It was on a November visit to Japan many years ago that I tasted my first Fuyu persimmon. This persimmon is rounded, like a tomato, and may be eaten when firm or soft. The first time I tasted a Fuyu persimmon I fell in love with the delicious sweet flavor and crunchy texture, much like an apple. It made for neater eating and serving.
I always peel my persimmon. Some people eat it with the skin, but I find it slightly astringent and prefer to concentrate on the fruit itself. In Japan, the firm Fuyu persimmon is peeled, cut into quarters and served on a small plate with toothpicks. It's a great way to end a meal -- something sweet and fresh and not too filling.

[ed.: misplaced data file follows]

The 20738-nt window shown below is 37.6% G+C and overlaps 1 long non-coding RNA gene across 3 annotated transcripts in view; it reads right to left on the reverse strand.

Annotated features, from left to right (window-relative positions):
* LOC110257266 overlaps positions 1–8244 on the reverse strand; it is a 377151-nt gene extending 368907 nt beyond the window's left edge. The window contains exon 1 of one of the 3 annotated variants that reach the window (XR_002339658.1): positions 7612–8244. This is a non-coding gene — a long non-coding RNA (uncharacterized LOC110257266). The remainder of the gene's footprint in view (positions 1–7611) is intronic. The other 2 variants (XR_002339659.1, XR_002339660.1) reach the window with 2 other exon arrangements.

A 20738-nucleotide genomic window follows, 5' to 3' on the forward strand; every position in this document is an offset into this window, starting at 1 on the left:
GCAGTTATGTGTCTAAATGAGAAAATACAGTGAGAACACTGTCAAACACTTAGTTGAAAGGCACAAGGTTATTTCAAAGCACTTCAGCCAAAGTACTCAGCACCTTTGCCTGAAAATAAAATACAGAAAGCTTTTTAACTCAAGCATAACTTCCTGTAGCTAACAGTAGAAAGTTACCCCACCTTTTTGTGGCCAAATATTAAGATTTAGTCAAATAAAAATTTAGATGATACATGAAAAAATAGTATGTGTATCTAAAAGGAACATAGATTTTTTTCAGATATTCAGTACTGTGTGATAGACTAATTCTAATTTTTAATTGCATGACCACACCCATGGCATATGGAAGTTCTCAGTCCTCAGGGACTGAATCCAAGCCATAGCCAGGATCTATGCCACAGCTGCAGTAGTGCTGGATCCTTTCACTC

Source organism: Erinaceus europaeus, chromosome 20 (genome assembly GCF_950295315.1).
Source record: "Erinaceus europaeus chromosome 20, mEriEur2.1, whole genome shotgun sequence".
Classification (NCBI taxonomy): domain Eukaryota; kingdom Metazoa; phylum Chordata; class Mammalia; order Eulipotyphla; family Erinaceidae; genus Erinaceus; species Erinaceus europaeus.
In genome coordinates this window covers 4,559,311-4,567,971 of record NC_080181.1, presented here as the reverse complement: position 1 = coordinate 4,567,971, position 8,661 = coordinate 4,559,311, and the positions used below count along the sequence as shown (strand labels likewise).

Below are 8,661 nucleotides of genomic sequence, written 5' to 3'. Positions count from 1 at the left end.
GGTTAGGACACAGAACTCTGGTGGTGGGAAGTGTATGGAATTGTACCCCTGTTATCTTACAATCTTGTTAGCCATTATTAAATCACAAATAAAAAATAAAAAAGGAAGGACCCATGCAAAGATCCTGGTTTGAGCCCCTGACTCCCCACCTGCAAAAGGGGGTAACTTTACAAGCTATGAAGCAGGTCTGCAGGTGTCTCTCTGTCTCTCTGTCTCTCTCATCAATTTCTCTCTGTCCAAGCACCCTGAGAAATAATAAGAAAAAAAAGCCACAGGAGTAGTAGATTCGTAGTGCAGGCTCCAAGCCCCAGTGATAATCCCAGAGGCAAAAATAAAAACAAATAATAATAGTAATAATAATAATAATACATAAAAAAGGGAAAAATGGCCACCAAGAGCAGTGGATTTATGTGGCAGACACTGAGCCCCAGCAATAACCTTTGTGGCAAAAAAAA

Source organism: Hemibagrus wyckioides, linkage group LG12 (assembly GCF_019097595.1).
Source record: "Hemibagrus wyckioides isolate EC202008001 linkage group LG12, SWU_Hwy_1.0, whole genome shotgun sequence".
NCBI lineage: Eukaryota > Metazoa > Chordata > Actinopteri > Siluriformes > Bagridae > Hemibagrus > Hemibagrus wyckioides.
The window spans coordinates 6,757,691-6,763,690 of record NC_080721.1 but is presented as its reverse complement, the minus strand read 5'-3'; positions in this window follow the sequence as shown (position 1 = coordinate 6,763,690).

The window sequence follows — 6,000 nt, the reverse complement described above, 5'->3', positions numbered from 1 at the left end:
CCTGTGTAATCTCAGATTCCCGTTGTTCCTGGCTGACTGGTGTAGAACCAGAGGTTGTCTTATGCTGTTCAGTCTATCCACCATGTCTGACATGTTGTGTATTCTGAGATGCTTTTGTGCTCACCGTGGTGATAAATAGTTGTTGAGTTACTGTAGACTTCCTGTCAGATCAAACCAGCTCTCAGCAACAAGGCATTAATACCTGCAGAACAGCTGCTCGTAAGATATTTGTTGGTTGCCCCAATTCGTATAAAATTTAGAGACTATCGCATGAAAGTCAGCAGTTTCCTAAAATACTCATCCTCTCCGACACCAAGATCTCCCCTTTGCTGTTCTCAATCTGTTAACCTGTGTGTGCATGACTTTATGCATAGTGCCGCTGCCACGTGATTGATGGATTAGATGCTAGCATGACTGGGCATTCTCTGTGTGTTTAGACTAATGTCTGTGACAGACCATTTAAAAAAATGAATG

Lately I've been buying Fuyu persimmons by the box at a local Asian market. I store them in our cool basement to slowly ripen since I've come to enjoy them when they are slightly soft. My husband doesn't care for persimmons, so I have the whole box to myself. Goodie!
With Chinese New Year approaching on January 23 persimmons take on a more symbolic importance. When persimmons are depicted with tangerines this grouping symbolizes the wish for good fortune in all undertakings.
Happy and Prosperous New Year to you all!